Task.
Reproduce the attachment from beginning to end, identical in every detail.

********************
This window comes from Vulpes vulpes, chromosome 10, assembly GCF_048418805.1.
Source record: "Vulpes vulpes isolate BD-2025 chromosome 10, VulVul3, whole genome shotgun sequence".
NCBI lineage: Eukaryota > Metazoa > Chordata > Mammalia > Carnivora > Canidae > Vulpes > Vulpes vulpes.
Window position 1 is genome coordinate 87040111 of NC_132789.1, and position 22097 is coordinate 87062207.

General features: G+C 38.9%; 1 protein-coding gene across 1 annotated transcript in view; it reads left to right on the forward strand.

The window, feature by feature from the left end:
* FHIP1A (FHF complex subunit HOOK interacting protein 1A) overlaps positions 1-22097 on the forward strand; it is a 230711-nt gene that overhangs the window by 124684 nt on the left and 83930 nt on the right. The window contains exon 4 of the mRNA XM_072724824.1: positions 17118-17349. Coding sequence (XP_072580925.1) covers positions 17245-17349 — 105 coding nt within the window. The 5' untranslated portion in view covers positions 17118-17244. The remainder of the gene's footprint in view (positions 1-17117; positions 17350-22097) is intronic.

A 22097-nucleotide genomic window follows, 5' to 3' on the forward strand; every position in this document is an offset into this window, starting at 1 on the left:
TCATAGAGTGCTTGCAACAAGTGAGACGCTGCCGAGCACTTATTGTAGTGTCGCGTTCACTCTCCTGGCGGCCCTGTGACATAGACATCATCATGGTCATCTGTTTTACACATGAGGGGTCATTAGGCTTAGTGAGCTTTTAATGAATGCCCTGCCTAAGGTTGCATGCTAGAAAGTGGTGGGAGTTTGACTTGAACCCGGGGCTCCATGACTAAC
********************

This window comes from Vulpes vulpes, chromosome 10, assembly GCF_048418805.1.
Source record: "Vulpes vulpes isolate BD-2025 chromosome 10, VulVul3, whole genome shotgun sequence".
NCBI lineage: Eukaryota > Metazoa > Chordata > Mammalia > Carnivora > Canidae > Vulpes > Vulpes vulpes.
Window position 1 is genome coordinate 87040111 of NC_132789.1, and position 22097 is coordinate 87062207.

General features: G+C 38.9%; 1 protein-coding gene across 1 annotated transcript in view; it reads left to right on the forward strand.

The window, feature by feature from the left end:
* FHIP1A (FHF complex subunit HOOK interacting protein 1A) overlaps positions 1-22097 on the forward strand; it is a 230711-nt gene that overhangs the window by 124684 nt on the left and 83930 nt on the right. The window contains exon 4 of the mRNA XM_072724824.1: positions 17118-17349. Coding sequence (XP_072580925.1) covers positions 17245-17349 — 105 coding nt within the window. The 5' untranslated portion in view covers positions 17118-17244. The remainder of the gene's footprint in view (positions 1-17117; positions 17350-22097) is intronic.

A 22097-nucleotide genomic window follows, 5' to 3' on the forward strand; every position in this document is an offset into this window, starting at 1 on the left:
TCATAGAGTGCTTGCAACAAGTGAGACGCTGCCGAGCACTTATTGTAGTGTCGCGTTCACTCTCCTGGCGGCCCTGTGACATAGACATCATCATGGTCATCTGTTTTACACATGAGGGGTCATTAGGCTTAGTGAGCTTTTAATGAATGCCCTGCCTAAGGTTGCATGCTAGAAAGTGGTGGGAGTTTGACTTGAACCCGGGGCTCCATGACTAAC